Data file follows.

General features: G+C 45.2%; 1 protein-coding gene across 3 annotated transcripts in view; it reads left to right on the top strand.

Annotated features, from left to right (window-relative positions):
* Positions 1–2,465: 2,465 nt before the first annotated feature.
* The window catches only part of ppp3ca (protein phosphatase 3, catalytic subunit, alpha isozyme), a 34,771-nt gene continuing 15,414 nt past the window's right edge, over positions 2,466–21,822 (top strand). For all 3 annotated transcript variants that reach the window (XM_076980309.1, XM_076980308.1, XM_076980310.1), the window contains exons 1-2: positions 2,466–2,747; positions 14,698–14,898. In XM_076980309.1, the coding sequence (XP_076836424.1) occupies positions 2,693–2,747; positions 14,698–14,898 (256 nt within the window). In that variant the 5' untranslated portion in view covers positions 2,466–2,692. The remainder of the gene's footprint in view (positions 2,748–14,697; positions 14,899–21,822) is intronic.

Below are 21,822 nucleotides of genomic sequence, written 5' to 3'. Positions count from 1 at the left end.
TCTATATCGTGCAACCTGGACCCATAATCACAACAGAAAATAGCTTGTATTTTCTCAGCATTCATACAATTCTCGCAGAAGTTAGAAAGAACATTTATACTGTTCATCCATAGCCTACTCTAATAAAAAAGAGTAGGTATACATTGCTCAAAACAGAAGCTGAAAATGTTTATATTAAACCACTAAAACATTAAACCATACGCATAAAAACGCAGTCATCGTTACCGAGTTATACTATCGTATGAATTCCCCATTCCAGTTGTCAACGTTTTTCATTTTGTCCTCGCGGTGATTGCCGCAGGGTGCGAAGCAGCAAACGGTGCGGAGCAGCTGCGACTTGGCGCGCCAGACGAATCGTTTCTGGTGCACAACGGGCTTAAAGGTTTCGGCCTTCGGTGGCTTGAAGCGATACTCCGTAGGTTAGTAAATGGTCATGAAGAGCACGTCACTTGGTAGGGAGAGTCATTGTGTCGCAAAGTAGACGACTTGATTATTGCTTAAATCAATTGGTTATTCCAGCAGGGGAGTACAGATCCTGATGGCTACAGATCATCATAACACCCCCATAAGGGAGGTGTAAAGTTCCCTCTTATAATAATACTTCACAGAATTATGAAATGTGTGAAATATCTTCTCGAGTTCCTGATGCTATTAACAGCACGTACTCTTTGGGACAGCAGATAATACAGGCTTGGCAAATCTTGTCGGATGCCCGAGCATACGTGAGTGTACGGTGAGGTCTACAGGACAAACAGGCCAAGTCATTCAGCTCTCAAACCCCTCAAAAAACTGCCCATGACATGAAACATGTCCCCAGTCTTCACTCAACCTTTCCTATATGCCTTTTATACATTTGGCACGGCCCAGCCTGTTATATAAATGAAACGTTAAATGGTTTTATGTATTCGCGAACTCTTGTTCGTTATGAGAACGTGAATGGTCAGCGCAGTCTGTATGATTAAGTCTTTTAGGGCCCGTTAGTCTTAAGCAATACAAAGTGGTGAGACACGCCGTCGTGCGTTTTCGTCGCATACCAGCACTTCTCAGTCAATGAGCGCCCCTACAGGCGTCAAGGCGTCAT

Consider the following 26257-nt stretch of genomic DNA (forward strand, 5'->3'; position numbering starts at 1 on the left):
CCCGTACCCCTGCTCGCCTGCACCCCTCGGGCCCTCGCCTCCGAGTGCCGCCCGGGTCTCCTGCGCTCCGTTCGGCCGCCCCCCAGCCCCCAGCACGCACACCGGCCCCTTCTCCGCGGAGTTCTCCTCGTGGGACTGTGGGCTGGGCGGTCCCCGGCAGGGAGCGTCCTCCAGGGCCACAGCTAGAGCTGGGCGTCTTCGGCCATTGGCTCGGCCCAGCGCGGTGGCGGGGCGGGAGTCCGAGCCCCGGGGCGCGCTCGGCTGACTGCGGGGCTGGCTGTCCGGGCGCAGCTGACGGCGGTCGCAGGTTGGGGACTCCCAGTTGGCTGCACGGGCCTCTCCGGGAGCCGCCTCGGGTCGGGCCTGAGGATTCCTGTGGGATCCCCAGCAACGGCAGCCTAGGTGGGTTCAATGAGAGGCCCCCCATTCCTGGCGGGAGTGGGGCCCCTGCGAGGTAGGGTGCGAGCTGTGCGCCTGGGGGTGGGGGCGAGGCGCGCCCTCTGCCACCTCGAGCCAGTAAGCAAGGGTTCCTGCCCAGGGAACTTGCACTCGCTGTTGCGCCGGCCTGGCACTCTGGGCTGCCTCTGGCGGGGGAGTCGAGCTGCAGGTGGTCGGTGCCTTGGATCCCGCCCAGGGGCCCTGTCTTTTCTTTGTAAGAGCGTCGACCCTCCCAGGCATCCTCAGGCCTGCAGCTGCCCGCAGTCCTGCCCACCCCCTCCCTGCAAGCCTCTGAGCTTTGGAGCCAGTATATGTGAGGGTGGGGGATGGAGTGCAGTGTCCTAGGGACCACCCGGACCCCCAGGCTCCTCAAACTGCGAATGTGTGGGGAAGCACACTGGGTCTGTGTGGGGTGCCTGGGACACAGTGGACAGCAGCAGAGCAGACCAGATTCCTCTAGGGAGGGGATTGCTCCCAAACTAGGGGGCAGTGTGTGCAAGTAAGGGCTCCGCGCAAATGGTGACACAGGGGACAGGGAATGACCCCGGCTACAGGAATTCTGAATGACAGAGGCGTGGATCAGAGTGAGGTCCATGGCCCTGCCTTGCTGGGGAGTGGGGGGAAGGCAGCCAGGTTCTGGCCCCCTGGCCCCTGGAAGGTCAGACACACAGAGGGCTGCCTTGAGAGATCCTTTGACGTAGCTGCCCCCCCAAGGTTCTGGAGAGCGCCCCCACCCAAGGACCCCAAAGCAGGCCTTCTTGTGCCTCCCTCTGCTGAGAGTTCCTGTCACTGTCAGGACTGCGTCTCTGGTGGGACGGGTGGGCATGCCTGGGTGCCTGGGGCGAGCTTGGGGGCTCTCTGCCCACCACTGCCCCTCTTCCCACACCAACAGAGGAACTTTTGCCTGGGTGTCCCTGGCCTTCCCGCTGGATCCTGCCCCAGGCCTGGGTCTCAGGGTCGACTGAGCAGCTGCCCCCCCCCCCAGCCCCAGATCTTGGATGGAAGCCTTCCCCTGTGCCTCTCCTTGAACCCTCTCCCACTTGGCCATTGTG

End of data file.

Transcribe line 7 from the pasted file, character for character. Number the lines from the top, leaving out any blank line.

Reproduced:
Consider the following 26257-nt stretch of genomic DNA (forward strand, 5'->3'; position numbering starts at 1 on the left):